PLEASE NOTE: Golf Cart Laws may vary from City to City, so please be sure to check with your local municipality in regards to the laws in your area. We are in the process of gathering laws by municipality for you, however, this is a huge undertaking and does take time. Thank you.
This is an in-depth guide to Mississippi Golf Cart & Low-Speed Vehicle Laws. We’ve created this guide to help you, the consumer, in determining Mississippi’s laws.
Is this state Medium Speed Vehicle friendly? No State Law is Currently in Place.
Is License and Registration a Requirement? For LSVs, yes. For Golf Carts, no.
General Federal Law for Golf Carts:
Under current NHTSA interpretations and regulations, so long as golf cars and other similar vehicles are incapable of exceeding 20 miles per hour, they are subject to only state and local requirements regarding safety equipment. However, if these vehicles are originally manufactured so that they can go faster than 20 miles per hour, they are treated as motor vehicles under Federal law.
The standard requires low-speed vehicles to be equipped with headlamps, stop lamps, turn signal lamps, taillamps, reflex reflectors, parking brakes, rearview mirrors, windshields, seat belts, and vehicle identification numbers.
Find out more information on federal laws pertaining to golf carts and low speed vehicles here.
Mississippi Golf Cart & Low Speed Vehicle Laws
Guidelines for Golf Carts and PTVs (Personal Transportation Vehicles)
“Golf cart” means a motor vehicle that is designated and manufactured for operation on a golf course for sporting or recreational purposes and that is not capable of exceeding speeds of twenty (20) miles per hour and is equipped with a parking brake.
Currently, there are no concrete laws pertaining to golf cart use on public roads in the state of Mississippi. For more information on golf carts and public roadways, please reach out to your local municipality.
UPDATE (5/11/18): Ocean Springs, MS has just passed a law to allow golf carts to drive on public roads alongside cars, provided the carts include a variety of safety features and stick to roads with a maximum speed limit of 30 MPH. The required safety features include headlights, taillights, brake lights, rear-view mirror, seat belts, turn signals, windshield, parking brake, and side reflectors.
Ordinances friendly to golf carts have passed in nearby municipalities of Diamondhead, Pass Christian, Pascagoula, Bay St. Louis, Waveland and Long Beach as well. View those ordinances by clicking a link below:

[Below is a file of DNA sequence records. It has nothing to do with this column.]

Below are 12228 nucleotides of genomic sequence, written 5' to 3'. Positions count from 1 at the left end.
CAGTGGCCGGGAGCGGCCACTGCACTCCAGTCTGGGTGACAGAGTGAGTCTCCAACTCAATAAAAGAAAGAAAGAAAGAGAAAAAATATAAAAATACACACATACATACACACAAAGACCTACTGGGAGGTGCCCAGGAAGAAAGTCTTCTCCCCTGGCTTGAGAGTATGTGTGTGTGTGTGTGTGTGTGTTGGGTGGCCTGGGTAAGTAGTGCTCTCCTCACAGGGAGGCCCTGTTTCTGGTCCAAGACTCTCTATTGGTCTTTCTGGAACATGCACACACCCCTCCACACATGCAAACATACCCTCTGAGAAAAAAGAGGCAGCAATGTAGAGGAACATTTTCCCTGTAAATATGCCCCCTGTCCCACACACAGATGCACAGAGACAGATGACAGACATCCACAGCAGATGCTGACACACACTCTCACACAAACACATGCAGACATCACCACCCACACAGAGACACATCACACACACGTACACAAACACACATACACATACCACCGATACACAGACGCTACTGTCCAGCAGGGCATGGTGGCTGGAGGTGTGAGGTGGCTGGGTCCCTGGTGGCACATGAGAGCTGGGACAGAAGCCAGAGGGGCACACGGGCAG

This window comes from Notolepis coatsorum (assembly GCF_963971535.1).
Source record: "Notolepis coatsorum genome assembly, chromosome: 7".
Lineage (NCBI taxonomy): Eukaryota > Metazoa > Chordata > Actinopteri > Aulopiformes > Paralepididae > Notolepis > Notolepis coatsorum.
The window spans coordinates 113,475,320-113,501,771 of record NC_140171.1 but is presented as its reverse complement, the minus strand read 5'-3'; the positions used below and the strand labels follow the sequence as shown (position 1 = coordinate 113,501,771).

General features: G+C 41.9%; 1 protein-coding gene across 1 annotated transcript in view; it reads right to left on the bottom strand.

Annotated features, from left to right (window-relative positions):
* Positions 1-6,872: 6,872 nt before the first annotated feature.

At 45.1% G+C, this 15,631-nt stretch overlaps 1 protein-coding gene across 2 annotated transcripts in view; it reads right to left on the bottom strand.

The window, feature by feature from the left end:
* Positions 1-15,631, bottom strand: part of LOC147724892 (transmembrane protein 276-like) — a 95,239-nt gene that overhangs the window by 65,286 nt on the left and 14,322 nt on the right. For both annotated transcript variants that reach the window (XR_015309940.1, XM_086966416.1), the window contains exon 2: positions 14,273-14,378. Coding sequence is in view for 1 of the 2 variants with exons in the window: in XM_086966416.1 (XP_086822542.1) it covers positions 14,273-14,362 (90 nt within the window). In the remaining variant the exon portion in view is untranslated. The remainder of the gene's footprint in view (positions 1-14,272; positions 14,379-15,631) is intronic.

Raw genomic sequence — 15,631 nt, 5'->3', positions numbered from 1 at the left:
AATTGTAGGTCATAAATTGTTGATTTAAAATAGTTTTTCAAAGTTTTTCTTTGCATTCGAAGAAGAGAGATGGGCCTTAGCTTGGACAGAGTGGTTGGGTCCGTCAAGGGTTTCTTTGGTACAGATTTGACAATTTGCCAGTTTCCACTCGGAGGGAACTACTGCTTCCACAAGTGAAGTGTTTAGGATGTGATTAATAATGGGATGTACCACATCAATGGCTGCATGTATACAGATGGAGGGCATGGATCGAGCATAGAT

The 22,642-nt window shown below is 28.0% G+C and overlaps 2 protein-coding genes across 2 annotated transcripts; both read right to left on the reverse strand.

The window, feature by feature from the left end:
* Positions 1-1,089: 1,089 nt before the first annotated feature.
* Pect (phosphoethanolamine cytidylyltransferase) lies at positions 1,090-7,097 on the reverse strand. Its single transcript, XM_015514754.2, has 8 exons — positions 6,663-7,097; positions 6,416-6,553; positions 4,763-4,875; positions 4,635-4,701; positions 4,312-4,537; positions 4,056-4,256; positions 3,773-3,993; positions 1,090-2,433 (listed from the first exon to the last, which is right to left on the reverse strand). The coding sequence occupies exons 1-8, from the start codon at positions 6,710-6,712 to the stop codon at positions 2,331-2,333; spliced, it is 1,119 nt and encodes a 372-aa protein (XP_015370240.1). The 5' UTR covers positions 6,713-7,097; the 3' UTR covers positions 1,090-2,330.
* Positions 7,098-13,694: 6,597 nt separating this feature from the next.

- Diamondhead Ordinance
- Pass Christian Ordinance
- Pascagoula Ordinance
- Bay St. Louis Ordinance
- Waveland Ordinance
- Long Beach Ordinance
Guidelines for LSV (Low Speed Vehicle)
Low-Speed Vehicles are limited to the hours between sunrise and sunset, unless the responsible governmental entity has determined that a low-speed vehicle may be operated during the hours between sunset and sunrise and the low-speed vehicle is equipped with headlights, brake lights, turn signals and a windshield.
- Has four wheels.
- Within one mile can reach a speed of more than 20 miles per hour (mph) but not more than 25 mph on a paved level surface.
- Has a 17-digit conforming vehicle identification number (VIN)
- Has a gross vehicle weight rating (GVWR) of less than 3,000 pounds.
- Must be certified to meet Federal Motor Vehicle Safety Standards (FMVSS) to be registered and operated on public streets, roads, or highways.
- Not be operated on any roadway with a speed limit above 35 mph.
- Cross state highways only at controlled intersections. Crossing at uncontrolled intersections is permitted with approval of the local authority governing that intersection.
- May CROSS roadways with a speed limit above 35 mph.
The Department of Transportation may prohibit the operation of low-speed vehicles on any highway, road or street under its jurisdiction if it determines that the prohibition is necessary in the interest of safety.
LSVs may look like a golf-cart to the casual observer, but is actually a motor vehicle requiring a valid driver license, registration, and insurance.
Although each of these state guides gives a thorough approach to the golf cart laws in your state, it is recommended that you perform the research on your own and reach out to your local municipality.